With blood our mothers had conceived and why the world was thus deceived
In sons who only could destroy what she had once begun in joy.

Our swords from nerveless fingers fell and already we could taste the smell
That death upon the wind confides to those whom shortly it derides,
We sank upon the whispering sand and died there in that burning land,
And ever since our souls have lain, more stunned into grey death than slain.

Winds that sweep the wide earth clean, yet bring no hope to me,
Winds that roll along the plain and skim the swirling sea,
Winds that ride the writhing shore and shrieking drown the mountain's roar,
You, who heard me tell my tale, blow on and see if fate can fail.

Andrew Szepesy (VI)

AS FAR AS inter-house competitions were concerned the House enjoyed its best-ever year. No less than four trophies were won - Senior Rugby, Cricket, Athletics and Cross-Country. The latter was perhaps the most gratifying success of all as it was far and away the most concerted team effort. Our first eight runners in the junior event all finished in the first seventeen.

The Rugby and Cricket Cups were won with unexpected ease. The House First XV never had its line crossed while it itself amassed just under a hundred points in three matches. The three House cricket matches were won with the total loss of four wickets.

The athletics match offered the keenest competition, the result being in doubt until the final event, the tug-o'-war, in which for the second year in succession we were successful.

Academically, too, the House had another successful year. I. McCulloch was awarded a place at St. Peter's Hall, Oxford, so becoming the first Woolverstone boy to gain admission to that University, and T. J. Davies was awarded a place at Edinburgh University. Seven boys from the Fifth Form entered the Sixth Form as did six more from the Fourth Form, who took their G.C.E. examinations a year early with extremely good results.

Our boys were well forward in all School activities, not least in the Dramatic Society, where they helped in both production and performance. McCulloch, Davies, Brown, House, Bennett and Durrant all sang solo parts in the Choral Society's production of "The Mikado." About Bennett's admirable performance one can do no better than quote Mr. Woolford's comment in his review of the production in the last edition of "Janus' -"Bennett not only looked well but sounded well as Yum-Yum, a performance at times of considerable verve."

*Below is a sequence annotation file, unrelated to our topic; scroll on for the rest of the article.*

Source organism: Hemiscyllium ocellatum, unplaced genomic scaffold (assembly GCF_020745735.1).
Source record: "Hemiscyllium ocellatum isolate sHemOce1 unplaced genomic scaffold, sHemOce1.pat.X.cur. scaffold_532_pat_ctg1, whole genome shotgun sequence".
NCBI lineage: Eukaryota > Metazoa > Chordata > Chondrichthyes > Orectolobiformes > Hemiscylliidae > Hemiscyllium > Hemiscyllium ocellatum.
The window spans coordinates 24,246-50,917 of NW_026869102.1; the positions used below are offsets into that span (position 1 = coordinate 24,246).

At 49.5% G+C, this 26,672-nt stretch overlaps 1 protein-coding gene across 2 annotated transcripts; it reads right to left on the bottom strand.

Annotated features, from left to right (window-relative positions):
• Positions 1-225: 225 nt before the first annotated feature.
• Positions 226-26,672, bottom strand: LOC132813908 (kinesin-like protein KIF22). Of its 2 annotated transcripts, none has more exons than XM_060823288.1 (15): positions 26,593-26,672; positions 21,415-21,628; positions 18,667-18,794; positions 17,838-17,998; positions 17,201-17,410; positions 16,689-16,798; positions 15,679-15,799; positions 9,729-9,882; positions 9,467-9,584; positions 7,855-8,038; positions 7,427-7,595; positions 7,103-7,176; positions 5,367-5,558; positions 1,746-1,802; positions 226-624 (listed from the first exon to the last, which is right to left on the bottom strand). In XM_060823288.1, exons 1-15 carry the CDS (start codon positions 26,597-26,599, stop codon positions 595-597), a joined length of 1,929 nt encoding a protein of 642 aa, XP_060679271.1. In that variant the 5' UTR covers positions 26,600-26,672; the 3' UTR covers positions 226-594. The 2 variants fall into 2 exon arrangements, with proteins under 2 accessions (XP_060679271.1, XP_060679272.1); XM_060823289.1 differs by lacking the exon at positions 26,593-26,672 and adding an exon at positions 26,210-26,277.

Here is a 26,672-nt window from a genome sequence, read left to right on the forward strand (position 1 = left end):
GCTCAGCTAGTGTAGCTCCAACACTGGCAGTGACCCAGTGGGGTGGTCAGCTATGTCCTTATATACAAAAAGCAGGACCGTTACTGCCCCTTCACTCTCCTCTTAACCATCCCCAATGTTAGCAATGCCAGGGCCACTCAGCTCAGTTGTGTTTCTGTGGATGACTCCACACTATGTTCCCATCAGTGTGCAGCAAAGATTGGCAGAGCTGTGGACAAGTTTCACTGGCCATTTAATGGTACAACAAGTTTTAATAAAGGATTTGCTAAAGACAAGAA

R. Simmonds, who has now left us, showed considerable initiative in forming his own Jazz Group, which not only gave a spirited Concert to the School, but also played the music at the first School Dance, a highly creditable performance which earned both the admiration and thanks of hosts and guests.

We have had the inevitable farewells to make to those boys who left at the end of the last School year. T. J. Davies is now studying medicine at Edinburgh University. I. McCulloch and R. Croucher appear to be having a comparatively enjoyable time in the Army, in the completion of their National Service. V. Shreeve won a Scholarship to study Art at Corsham Court in Wiltshire, and has already started his course, whilst K. Howes is now in the service of the Furness Withy line, as an engineer apprentice. We also said goodbye to a number of Fifth-Formers, to whom we wish good luck and all success as they enter their careers. We hope to see them all back here as Old Boys on open occasions.

Once again, we had a new Assistant House Master. Mr. Pillai, who was with us for two terms, has left us, and in his stead we welcome Mr. Gordon-Cummings. We hope his stay with us will be a happy one, and that it will be longer than those of his predecessors.

Brian Workman


SINCE THE LAST report was written, a year ago, the House has experienced a number of changes, the greatest of which has been our move into our new house. The occasion was perhaps slightly spoiled by the unfinished state of the building, but the House as a whole settled down well, and after a few weeks, by which time the workmen had left us, the new routine was running smoothly. Our move into the new building brought with it one change in the House Staff, and we welcome Mr. Smith, who replaces Mr. Cobb as Assistant House Master. I should like, on behalf of the House, to thank Mr. Cobb for all he has done for us in the last five years, and we cannot but feel that he is still one of us.

On the games field last season we did not achieve any spectacular results, but we certainly did not disgrace ourselves. Unfortunately two of our best players, Bauer, the captain, and Thorne, were both injured and unable to play. Hansell captained the team well, however, and all those who played are to be congratulated on the spirit they showed in the face of odds that were, on paper, overwhelming. Once again we must congratulate Corner's on their well deserved victory. In the junior championship, however, victory was ours, and the team, captained by Blair- Hickman, won all their matches, having only five points scored against them in the whole series.

In the other big event of the winter season. the inter-house cross-country, we came second, thus losing the cup to Corner's. Both junior and senior teams ran well, however, and perhaps we shall be able to redeem ourselves next year.